Betty Crocker is a fictional character used in advertising campaigns for food and recipes, originally by the Washburn-Crosby Company, today General Mills, an American Fortune 500 corporation which owns the brand name and trademark. Betty epitomizes a motherly, caring and knowledgeable homemaker offering cooking and housekeeping advice. A portrait of Betty Crocker, first commissioned in 1936 and revised several times since, appears on printed advertisements and product packaging. On television and radio broadcasts, Betty Crocker was acted by several actresses, most notably by Adelaide Hawley Cumming between 1949 and 1964.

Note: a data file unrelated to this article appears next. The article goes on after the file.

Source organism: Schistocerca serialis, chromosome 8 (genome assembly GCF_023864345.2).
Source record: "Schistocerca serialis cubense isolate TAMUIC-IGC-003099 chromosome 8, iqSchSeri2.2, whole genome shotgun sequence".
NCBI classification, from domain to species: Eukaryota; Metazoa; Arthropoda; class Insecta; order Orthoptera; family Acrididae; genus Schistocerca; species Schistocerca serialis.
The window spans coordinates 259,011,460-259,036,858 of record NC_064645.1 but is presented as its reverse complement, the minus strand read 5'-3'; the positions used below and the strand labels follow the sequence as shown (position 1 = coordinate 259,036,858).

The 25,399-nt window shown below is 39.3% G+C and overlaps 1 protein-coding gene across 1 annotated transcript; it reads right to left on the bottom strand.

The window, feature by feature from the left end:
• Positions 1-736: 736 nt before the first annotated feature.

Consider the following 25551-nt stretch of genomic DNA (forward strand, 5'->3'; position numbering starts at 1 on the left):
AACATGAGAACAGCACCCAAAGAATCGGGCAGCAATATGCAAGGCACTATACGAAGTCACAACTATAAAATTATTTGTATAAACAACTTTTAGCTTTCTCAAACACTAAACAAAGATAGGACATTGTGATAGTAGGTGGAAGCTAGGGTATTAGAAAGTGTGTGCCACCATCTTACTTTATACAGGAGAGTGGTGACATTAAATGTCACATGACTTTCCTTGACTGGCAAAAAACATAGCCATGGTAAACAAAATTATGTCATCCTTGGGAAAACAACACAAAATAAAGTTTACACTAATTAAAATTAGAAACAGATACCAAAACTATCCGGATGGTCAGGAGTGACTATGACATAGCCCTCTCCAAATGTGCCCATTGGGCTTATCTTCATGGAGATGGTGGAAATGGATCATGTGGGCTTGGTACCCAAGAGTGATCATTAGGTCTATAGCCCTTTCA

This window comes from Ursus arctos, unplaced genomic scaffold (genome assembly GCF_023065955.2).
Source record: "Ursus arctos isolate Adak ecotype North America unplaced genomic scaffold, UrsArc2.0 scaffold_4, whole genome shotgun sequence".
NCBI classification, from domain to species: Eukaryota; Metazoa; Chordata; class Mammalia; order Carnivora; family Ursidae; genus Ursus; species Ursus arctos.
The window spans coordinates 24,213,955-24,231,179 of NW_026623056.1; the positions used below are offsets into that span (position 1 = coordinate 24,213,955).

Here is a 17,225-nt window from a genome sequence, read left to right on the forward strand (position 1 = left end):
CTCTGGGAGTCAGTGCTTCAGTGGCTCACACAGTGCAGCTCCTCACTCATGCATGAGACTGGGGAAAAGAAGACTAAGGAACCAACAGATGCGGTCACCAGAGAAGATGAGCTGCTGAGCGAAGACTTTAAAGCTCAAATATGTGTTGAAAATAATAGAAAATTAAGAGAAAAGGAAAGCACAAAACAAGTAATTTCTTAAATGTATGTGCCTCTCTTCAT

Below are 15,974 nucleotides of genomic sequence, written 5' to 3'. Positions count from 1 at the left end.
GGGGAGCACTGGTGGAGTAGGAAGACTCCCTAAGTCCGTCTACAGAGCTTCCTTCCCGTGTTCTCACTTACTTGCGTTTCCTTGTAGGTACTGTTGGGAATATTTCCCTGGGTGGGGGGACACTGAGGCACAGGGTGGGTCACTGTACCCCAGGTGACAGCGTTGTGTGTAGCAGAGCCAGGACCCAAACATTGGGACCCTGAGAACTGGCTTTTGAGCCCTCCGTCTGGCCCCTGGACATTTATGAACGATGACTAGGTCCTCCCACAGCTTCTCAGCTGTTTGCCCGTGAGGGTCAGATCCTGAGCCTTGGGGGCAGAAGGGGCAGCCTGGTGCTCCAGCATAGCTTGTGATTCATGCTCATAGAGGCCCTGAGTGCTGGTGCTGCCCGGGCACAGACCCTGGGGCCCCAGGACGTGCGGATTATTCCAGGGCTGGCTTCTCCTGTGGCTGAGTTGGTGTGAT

The character was first developed by Marjorie Husted in 1921 as a way to give a personalized response to consumer product questions. The name Betty was selected because it was viewed as a cheery, all-American name. It was paired with the last name Crocker, in honor of William Crocker, a Washburn Crosby Company director.
Described as an American cultural icon, image of Betty Crocker has endured several generations, adapting to changing social, political and economic currents. Apart from advertising campaigns in printed, broadcast and digital media, she received a number of cultural references in film, literature, music and comics.